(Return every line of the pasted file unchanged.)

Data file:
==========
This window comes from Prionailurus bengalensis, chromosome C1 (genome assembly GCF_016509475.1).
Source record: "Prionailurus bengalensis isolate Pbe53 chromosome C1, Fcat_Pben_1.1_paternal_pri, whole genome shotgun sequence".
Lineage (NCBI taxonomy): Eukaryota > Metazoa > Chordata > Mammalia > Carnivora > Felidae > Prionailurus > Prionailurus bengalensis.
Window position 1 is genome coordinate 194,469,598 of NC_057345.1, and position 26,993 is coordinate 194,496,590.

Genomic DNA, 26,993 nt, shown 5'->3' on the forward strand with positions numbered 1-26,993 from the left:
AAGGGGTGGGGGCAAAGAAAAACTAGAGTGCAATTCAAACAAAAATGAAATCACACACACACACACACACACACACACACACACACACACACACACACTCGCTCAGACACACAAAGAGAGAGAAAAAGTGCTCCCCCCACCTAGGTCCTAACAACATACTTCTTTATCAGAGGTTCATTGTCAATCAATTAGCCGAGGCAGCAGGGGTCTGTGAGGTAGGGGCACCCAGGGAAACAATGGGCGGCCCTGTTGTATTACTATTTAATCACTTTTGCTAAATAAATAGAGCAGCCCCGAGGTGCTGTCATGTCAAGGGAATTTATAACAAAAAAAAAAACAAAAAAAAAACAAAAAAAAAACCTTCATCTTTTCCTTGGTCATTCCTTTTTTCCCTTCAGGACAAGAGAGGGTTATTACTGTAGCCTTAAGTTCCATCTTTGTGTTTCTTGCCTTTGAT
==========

This window comes from Prionailurus bengalensis, chromosome C1 (genome assembly GCF_016509475.1).
Source record: "Prionailurus bengalensis isolate Pbe53 chromosome C1, Fcat_Pben_1.1_paternal_pri, whole genome shotgun sequence".
Lineage (NCBI taxonomy): Eukaryota > Metazoa > Chordata > Mammalia > Carnivora > Felidae > Prionailurus > Prionailurus bengalensis.
Window position 1 is genome coordinate 194,469,598 of NC_057345.1, and position 26,993 is coordinate 194,496,590.

Genomic DNA, 26,993 nt, shown 5'->3' on the forward strand with positions numbered 1-26,993 from the left:
AAGGGGTGGGGGCAAAGAAAAACTAGAGTGCAATTCAAACAAAAATGAAATCACACACACACACACACACACACACACACACACACACACACACACACTCGCTCAGACACACAAAGAGAGAGAAAAAGTGCTCCCCCCACCTAGGTCCTAACAACATACTTCTTTATCAGAGGTTCATTGTCAATCAATTAGCCGAGGCAGCAGGGGTCTGTGAGGTAGGGGCACCCAGGGAAACAATGGGCGGCCCTGTTGTATTACTATTTAATCACTTTTGCTAAATAAATAGAGCAGCCCCGAGGTGCTGTCATGTCAAGGGAATTTATAACAAAAAAAAAAACAAAAAAAAAACAAAAAAAAAACCTTCATCTTTTCCTTGGTCATTCCTTTTTTCCCTTCAGGACAAGAGAGGGTTATTACTGTAGCCTTAAGTTCCATCTTTGTGTTTCTTGCCTTTGAT